A firm is in a state of strategic competitiveness if it has a plan that it rationally and responsibly believes is capable of success. In the age of automation, what justifies a trading firm's belief in its strategic competitiveness has changed. Rational and responsible belief in the capability of the firm's trading strategies can be justified by a prudent process that defines conditions for both initial and sustained belief. The process of developing trading systems is itself systematic and a source of competitive advantage. In this thesis, I present three chapters that address strategic competitiveness in automated trading—ethics, methodology and quality control. These chapters examine responsibility, and develop processes for both initial and sustained belief in the competitiveness of trading systems and the trading firm.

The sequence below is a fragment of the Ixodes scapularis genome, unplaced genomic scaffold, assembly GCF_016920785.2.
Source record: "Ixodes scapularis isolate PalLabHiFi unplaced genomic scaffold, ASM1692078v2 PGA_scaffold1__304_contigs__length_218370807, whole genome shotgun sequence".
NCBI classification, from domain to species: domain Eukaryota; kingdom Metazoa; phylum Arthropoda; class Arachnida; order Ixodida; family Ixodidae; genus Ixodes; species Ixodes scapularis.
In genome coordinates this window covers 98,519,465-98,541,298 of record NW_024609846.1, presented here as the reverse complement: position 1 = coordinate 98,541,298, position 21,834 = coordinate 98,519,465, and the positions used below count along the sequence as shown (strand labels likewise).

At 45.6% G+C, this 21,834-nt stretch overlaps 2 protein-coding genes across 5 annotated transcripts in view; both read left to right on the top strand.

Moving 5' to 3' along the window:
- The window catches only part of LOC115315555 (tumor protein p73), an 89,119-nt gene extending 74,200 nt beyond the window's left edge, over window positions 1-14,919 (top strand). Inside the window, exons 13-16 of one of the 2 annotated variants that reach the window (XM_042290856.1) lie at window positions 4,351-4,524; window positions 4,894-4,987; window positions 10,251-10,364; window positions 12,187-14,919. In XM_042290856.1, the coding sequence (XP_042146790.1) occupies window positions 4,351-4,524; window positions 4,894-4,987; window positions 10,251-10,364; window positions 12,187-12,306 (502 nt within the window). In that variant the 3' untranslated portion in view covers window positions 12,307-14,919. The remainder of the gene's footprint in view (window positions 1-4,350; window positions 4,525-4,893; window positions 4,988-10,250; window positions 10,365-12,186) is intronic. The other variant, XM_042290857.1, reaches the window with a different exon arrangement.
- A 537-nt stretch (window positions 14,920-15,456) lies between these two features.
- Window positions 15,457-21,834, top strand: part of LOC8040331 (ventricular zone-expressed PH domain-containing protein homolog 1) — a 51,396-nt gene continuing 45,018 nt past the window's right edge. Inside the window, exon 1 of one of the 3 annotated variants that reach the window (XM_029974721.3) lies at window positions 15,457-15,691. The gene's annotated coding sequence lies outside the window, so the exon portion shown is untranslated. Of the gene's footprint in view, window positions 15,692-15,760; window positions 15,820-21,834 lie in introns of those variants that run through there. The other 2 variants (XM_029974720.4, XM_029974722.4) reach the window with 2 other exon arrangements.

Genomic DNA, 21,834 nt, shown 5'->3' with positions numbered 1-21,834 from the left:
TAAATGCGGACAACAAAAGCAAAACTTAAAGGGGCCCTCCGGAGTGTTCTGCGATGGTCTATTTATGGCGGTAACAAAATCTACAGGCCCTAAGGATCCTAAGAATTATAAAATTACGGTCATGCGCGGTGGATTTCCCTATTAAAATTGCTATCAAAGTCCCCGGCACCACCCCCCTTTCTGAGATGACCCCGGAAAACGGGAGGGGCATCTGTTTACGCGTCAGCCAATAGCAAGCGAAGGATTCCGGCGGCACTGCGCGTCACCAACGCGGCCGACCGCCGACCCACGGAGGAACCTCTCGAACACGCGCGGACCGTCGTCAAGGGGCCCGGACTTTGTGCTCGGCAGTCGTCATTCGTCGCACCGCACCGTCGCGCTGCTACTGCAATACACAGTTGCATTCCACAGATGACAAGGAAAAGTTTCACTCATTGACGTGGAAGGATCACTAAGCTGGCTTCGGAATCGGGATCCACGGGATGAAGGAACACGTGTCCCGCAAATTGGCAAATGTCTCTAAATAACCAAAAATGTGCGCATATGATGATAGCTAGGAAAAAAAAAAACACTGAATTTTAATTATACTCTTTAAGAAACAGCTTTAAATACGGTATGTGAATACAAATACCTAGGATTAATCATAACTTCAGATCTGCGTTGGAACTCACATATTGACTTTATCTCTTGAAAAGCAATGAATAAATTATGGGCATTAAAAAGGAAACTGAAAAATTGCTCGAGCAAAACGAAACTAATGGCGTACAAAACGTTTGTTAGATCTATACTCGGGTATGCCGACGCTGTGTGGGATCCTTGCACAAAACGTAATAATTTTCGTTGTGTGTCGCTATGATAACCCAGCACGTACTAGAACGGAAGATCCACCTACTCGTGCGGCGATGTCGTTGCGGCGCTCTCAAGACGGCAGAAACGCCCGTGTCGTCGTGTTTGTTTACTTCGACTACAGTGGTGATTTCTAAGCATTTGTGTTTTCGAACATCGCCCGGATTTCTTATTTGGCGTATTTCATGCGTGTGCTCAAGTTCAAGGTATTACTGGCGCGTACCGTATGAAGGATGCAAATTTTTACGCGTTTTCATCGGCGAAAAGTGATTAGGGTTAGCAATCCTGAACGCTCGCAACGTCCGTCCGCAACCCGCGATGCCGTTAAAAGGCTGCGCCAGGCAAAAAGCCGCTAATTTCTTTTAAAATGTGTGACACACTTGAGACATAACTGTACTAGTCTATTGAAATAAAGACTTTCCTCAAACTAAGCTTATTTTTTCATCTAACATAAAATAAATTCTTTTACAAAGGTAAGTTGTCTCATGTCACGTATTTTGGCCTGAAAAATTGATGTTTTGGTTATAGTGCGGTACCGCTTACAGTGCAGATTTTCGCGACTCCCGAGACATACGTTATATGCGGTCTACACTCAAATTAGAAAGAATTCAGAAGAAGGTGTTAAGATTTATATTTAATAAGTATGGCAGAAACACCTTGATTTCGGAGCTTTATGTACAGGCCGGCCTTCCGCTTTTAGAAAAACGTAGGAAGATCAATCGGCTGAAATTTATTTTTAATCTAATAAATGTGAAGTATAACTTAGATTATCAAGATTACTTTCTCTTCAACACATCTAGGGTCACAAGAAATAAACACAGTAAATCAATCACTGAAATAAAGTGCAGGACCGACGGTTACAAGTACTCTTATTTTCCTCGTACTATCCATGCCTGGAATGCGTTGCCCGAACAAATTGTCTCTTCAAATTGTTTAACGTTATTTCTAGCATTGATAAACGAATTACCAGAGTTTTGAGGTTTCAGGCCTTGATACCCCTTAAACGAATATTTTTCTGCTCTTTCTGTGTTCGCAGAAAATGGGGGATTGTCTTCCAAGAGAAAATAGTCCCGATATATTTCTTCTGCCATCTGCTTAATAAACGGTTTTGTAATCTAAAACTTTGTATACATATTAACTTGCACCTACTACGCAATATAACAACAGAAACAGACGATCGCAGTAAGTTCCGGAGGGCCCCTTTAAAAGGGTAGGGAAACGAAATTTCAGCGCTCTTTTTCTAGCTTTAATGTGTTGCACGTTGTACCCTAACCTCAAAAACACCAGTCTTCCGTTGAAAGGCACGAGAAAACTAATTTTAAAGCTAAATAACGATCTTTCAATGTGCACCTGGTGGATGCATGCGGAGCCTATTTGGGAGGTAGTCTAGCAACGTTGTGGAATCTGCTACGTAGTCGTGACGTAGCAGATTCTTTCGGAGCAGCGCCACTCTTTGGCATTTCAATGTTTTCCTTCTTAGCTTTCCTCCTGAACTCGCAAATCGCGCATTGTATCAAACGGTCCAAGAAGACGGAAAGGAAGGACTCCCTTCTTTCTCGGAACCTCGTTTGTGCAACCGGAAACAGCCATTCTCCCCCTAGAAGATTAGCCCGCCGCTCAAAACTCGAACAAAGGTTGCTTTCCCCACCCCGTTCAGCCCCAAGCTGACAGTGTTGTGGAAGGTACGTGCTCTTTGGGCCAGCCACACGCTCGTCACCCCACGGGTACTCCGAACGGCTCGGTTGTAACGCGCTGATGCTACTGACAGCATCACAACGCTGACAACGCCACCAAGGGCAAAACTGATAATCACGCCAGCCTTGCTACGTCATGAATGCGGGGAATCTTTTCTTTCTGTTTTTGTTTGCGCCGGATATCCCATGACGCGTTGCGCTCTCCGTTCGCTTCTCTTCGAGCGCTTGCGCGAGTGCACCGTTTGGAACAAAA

|Advisor:||Bilson, John F. O.|
|School:||Illinois Institute of Technology|
|School Location:||United States -- Illinois|
|Source:||DAI-A 74/01(E), Dissertation Abstracts International|
|Keywords:||Ethics, High-frequency trading, Quality control, Systematic finance|
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